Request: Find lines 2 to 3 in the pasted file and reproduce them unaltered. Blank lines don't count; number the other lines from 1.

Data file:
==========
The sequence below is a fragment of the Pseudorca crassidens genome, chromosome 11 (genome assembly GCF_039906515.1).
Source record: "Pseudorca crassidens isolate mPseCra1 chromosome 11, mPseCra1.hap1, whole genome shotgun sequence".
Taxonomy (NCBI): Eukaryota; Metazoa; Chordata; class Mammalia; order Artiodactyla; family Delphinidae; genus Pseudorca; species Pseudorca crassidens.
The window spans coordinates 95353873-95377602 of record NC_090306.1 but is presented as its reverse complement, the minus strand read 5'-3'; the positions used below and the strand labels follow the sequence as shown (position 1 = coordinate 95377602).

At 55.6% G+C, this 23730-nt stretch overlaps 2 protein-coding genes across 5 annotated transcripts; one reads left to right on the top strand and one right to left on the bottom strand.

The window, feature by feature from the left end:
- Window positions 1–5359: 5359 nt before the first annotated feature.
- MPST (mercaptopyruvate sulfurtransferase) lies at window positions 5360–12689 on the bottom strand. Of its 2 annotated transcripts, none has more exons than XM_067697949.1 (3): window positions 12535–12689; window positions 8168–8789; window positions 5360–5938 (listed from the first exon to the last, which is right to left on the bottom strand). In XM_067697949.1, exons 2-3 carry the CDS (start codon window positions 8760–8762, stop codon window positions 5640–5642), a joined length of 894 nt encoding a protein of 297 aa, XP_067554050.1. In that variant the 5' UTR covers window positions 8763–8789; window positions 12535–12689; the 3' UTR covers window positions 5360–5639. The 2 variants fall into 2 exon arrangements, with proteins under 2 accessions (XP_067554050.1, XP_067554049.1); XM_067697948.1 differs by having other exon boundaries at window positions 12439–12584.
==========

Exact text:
Source record: "Pseudorca crassidens isolate mPseCra1 chromosome 11, mPseCra1.hap1, whole genome shotgun sequence".
Taxonomy (NCBI): Eukaryota; Metazoa; Chordata; class Mammalia; order Artiodactyla; family Delphinidae; genus Pseudorca; species Pseudorca crassidens.